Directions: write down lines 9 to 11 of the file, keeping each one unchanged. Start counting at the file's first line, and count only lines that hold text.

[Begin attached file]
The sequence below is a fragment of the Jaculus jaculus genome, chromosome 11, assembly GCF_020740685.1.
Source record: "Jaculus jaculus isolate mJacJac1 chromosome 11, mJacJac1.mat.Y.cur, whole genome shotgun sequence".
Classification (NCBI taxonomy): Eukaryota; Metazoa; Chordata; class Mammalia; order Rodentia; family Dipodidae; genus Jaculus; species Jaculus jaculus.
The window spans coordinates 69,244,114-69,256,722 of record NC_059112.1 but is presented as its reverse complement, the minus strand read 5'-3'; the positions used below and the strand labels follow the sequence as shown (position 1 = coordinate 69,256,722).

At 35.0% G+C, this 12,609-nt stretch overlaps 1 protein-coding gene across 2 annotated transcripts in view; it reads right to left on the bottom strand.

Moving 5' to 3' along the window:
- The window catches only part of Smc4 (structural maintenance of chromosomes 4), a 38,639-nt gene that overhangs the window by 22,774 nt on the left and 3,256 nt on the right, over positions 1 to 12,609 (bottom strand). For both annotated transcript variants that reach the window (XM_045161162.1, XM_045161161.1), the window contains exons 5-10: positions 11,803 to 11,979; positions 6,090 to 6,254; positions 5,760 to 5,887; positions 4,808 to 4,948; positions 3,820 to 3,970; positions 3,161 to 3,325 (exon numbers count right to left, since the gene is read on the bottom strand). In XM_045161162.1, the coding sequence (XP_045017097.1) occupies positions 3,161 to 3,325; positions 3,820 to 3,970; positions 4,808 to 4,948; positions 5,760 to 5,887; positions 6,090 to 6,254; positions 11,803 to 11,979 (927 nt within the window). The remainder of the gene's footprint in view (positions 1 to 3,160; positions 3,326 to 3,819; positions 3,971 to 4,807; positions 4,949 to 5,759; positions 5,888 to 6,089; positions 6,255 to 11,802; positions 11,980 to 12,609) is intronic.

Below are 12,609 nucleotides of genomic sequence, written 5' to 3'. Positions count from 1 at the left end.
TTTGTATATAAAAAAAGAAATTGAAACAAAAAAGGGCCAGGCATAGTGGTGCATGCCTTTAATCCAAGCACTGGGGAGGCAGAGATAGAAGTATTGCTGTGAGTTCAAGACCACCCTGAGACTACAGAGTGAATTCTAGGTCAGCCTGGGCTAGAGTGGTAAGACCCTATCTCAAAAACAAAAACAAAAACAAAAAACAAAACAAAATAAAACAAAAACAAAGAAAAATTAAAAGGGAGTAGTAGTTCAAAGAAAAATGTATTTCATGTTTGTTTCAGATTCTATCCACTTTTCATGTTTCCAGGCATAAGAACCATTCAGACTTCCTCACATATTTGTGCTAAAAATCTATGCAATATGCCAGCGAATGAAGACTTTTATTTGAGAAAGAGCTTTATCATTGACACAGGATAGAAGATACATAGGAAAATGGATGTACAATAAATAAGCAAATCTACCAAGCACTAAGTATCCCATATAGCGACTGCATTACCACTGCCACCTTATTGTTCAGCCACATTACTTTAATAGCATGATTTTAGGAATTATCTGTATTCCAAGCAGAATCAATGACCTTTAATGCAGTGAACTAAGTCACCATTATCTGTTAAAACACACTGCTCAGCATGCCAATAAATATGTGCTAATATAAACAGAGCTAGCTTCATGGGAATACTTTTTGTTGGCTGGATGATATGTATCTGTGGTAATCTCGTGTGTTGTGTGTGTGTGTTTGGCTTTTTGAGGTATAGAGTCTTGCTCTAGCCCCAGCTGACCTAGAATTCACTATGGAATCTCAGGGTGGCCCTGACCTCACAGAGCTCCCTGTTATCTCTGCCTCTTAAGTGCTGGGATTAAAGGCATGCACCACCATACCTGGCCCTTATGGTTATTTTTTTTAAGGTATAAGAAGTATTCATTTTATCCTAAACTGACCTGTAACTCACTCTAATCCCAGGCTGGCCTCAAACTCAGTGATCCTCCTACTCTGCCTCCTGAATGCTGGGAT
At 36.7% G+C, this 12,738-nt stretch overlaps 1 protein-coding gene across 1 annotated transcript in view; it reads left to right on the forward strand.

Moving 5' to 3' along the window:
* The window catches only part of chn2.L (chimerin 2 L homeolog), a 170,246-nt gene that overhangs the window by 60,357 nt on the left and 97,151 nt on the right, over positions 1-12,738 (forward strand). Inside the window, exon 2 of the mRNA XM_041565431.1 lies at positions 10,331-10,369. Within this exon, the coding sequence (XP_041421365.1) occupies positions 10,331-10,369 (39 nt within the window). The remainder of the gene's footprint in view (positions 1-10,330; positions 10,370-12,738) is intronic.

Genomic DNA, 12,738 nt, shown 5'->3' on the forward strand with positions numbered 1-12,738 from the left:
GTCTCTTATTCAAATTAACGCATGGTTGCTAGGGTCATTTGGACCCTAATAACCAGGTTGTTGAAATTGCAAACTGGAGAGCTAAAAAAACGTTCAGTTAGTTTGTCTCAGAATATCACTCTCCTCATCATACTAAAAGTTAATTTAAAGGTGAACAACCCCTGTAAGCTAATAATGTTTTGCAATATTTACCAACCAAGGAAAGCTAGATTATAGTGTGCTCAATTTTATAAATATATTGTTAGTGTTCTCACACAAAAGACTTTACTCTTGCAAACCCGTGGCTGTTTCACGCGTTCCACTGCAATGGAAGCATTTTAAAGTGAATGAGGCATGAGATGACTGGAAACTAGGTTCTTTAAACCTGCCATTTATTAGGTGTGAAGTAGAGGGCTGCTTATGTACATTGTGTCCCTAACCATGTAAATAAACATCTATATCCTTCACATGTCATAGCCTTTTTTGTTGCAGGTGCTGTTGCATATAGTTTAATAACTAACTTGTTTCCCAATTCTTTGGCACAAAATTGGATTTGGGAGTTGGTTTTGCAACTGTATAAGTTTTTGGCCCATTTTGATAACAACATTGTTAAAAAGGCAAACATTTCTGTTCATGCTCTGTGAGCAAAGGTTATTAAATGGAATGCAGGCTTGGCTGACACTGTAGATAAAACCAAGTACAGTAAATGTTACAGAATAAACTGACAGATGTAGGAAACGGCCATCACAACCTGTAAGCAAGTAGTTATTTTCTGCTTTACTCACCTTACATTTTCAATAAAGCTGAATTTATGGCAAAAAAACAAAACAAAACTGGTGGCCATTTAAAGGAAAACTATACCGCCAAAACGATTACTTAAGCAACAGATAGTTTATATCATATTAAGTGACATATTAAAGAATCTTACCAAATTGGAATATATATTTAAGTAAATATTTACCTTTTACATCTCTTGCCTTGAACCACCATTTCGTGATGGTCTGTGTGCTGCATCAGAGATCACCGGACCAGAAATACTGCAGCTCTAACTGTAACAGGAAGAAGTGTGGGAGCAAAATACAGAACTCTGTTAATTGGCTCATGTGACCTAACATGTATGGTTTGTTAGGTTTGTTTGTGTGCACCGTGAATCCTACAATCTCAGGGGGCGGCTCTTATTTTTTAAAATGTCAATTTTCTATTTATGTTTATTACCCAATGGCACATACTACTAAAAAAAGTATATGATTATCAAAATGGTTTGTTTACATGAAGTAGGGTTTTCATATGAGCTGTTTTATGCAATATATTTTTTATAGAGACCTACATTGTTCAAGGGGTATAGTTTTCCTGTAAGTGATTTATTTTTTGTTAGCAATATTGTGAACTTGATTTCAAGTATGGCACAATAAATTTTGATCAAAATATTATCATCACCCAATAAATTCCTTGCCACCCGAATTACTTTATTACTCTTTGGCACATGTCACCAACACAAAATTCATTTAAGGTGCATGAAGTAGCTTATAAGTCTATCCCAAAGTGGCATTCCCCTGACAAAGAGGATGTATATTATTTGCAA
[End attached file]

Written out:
TTTGTATATAAAAAAAGAAATTGAAACAAAAAAGGGCCAGGCATAGTGGTGCATGCCTTTAATCCAAGCACTGGGGAGGCAGAGATAGAAGTATTGCTGTGAGTTCAAGACCACCCTGAGACTACAGAGTGAATTCTAGGTCAGCCTGGGCTAGAGTGGTAAGACCCTATCTCAAAAACAAAAACAAAAACAAAAAACAAAACAAAATAAAACAAAAACAAAGAAAAATTAAAAGGGAGTAGTAGTTCAAAGAAAAATGTATTTCATGTTTGTTTCAGATTCTATCCACTTTTCATGTTTCCAGGCATAAGAACCATTCAGACTTCCTCACATATTTGTGCTAAAAATCTATGCAATATGCCAGCGAATGAAGACTTTTATTTGAGAAAGAGCTTTATCATTGACACAGGATAGAAGATACATAGGAAAATGGATGTACAATAAATAAGCAAATCTACCAAGCACTAAGTATCCCATATAGCGACTGCATTACCACTGCCACCTTATTGTTCAGCCACATTACTTTAATAGCATGATTTTAGGAATTATCTGTATTCCAAGCAGAATCAATGACCTTTAATGCAGTGAACTAAGTCACCATTATCTGTTAAAACACACTGCTCAGCATGCCAATAAATATGTGCTAATATAAACAGAGCTAGCTTCATGGGAATACTTTTTGTTGGCTGGATGATATGTATCTGTGGTAATCTCGTGTGTTGTGTGTGTGTGTTTGGCTTTTTGAGGTATAGAGTCTTGCTCTAGCCCCAGCTGACCTAGAATTCACTATGGAATCTCAGGGTGGCCCTGACCTCACAGAGCTCCCTGTTATCTCTGCCTCTTAAGTGCTGGGATTAAAGGCATGCACCACCATACCTGGCCCTTATGGTTATTTTTTTTAAGGTATAAGAAGTATTCATTTTATCCTAAACTGACCTGTAACTCACTCTAATCCCAGGCTGGCCTCAAACTCAGTGATCCTCCTACTCTGCCTCCTGAATGCTGGGAT
At 36.7% G+C, this 12,738-nt stretch overlaps 1 protein-coding gene across 1 annotated transcript in view; it reads left to right on the forward strand.

Moving 5' to 3' along the window: